That is how they get information. For true!

is the most fucking awesome post about the most recent "security measures" due to the latest "terrorist plot":
Intelligence about the Hair-Gel Bombers was extracted through torture in Pakistan, as in "Please stop electrocuting my testicles! What? Only if I reveal a -- OWWWWWW -- terrorist plot -- AAAAAAHH? All right -- SCREEEECH! -- the terrorists will be blowing up a plane with, with, oh man, I don't know, hair gel! Yes! Hair gel!"

Boing Boing is my most favourite place on the web and I'm totally gay for Cory Doctorow's brain.



Finally, a good option for anonymity on the intar wub

The Swedish Pirat Partiet announced the launch of a commercial high capacity darknet.
Up to now, I had been using tor for my IP obfuscation needs, but, let's face it: I'd like to hide my IP not only with surfing, but with all my connections, including the more bandwidth intensive ones (the tor guys kind of frown on using bittorrent over their net. Also, it doesn't work very well). So, naturally, the announcement that I could get a swedish IP including 128bit encryption to the internet tubes in Swedania had me very excited.
There are two reasons why I haven't signed up yet:
  • The website of the project looks a little shady since it has little information. Also, the information there is smells slightly of snake-oil: They say that their equipment has "no speed limit" and make it sound as though the only slowdown to expect comes from the fact that all connections are routed through Sweden. While I'm sure their equipment is impressive, should five million people sign up tomorrow I really doubt all those people would experience no slowdown.

  • The only available method of payment is credit card. Credit cards are not my friends. In fact, they are one more gigantic hole in my pockets; my pockets already have enough huge holes. Add a credit card and the bank would have to refill the red ink in their printers every time I get an account statement. I've already sent them an email asking them to add more payment options. More, I say!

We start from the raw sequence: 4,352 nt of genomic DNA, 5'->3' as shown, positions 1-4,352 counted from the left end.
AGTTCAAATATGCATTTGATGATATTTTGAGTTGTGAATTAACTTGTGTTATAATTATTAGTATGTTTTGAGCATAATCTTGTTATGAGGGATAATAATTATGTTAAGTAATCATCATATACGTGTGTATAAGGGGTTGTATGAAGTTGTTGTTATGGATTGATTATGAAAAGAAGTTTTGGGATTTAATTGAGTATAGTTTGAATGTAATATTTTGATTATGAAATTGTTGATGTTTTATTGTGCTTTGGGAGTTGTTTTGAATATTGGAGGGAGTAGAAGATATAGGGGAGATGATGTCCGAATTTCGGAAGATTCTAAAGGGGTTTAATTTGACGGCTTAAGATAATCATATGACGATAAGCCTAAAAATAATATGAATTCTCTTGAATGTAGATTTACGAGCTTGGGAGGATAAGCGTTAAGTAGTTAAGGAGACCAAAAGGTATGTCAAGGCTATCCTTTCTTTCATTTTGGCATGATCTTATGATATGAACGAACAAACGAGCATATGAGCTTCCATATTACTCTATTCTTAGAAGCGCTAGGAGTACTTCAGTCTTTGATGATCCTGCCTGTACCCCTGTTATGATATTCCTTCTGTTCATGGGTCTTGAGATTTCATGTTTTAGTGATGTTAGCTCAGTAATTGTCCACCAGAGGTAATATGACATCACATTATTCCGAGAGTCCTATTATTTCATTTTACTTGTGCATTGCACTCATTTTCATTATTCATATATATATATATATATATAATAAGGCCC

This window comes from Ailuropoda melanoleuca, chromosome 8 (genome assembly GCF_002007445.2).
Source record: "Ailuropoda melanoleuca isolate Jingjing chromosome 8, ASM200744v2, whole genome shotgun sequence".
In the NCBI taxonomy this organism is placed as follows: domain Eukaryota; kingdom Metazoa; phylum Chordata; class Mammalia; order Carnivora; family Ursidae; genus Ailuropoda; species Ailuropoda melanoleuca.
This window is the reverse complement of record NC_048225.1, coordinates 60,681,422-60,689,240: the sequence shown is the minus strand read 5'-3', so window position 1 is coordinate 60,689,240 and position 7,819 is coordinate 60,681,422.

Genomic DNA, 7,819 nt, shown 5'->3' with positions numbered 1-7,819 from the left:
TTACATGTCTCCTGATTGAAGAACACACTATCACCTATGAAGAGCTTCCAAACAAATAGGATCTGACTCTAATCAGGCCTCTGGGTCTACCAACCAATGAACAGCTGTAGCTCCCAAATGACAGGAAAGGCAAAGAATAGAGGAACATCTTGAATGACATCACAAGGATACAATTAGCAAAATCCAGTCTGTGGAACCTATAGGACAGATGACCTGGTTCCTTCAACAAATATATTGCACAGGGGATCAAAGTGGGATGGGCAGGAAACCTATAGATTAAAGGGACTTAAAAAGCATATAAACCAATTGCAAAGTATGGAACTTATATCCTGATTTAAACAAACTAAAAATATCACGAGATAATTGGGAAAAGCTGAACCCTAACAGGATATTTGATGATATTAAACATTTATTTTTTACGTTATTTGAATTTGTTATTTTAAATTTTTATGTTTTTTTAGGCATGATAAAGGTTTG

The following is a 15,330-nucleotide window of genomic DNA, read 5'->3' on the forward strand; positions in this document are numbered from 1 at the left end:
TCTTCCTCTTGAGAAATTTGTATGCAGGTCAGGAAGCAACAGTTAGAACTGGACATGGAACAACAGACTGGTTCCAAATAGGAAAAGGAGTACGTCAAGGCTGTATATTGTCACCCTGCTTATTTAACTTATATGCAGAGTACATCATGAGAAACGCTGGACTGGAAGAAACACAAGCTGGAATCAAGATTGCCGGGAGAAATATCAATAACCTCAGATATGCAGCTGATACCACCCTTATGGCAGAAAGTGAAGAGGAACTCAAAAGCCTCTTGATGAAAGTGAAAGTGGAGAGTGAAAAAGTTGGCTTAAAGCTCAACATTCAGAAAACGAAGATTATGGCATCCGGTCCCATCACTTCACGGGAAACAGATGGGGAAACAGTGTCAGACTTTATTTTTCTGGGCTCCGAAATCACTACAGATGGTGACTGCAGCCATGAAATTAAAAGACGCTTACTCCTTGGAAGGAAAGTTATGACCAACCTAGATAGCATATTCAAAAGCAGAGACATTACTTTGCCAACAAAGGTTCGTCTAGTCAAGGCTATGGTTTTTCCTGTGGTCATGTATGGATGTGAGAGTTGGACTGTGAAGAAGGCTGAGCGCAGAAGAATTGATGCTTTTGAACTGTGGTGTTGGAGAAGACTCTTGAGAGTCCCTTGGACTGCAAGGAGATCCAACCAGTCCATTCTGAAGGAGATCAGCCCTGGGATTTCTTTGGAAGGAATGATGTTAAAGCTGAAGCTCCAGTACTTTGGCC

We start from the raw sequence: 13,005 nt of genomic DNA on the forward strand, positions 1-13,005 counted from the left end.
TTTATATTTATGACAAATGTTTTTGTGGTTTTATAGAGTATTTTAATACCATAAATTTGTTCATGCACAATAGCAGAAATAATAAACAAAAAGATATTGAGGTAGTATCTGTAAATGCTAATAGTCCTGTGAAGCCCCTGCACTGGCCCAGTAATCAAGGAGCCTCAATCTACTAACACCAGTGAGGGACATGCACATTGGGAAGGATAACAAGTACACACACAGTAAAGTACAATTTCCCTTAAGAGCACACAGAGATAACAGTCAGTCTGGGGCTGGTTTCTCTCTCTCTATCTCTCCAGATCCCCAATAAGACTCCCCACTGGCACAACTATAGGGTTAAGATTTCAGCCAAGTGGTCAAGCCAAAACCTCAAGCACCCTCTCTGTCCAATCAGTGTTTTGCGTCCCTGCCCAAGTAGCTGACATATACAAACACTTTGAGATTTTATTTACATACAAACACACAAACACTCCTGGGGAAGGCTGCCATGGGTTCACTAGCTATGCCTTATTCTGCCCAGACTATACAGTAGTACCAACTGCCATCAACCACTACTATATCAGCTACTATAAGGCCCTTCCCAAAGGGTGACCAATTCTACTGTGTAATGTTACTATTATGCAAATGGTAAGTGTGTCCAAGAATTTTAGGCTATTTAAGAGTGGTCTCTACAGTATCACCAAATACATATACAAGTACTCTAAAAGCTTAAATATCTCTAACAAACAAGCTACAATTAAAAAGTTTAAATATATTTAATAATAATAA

If that service works half as well as they advertise, 5 bucks a month is really a steal for security from RIAA and fellow goons. Only thing I'm a little worried about are my gaming pings. Anyway I'll update you when I get to try this out.


I just love that new software smell

The best decision I made in the last two-or-so weeks was installing MoinMoin Desktop Edition, which is a small wiki engine. The package is just about 3MB and after unpacking runs a very small webserver that gives you access to your very own personal wiki on localhost.
The awesomeness of having a desktop wiki cannot be overstated: the mess of text files that used to be my braindump is now a tidy, searchable MoinMoin-style wiki. Linking and categorizing is really nice too.
I've been managing an installation of Mediawiki at work, getting ready to maybe use it as a corporate wiki. After playing around with MoinMoin, though, I'm rather sure that I will be scrapping that and putting a MoinMoin in its place.
  • MoinMoin markup seems a lot easier to me. Especially linking is more fun. You are encouraged to name pages in MoinMoin in CamelCase, and words like that are automatically converted into links. At first this is slightly strange, but after you get used to it, it's actually really sweet. If that ain't your thing you can link pages with "normal" markup, too, of course. Also, tables are easier to make.

  • MoinMoin has a wysiwyg editor built in, ajax style. One of the problems I would have had with introducing MediaWiki at work would have been the markup: my coworkers are not very technical, and it would have been hard to get them to swallow something as abstract as a markup language. The builtin wysiwyg thing in MoinMoin crosses that bridge for me.

  • It's Python! While that doesn't actually mean anything to most people, I'm a fool for anything written in Python.

  • Apparently, MoinMoin has full support for nicely grainy access control; I hadn't been able to get that kind of thing working under mediawiki, although maybe I didn't look hard enough (I looked reasonably hard).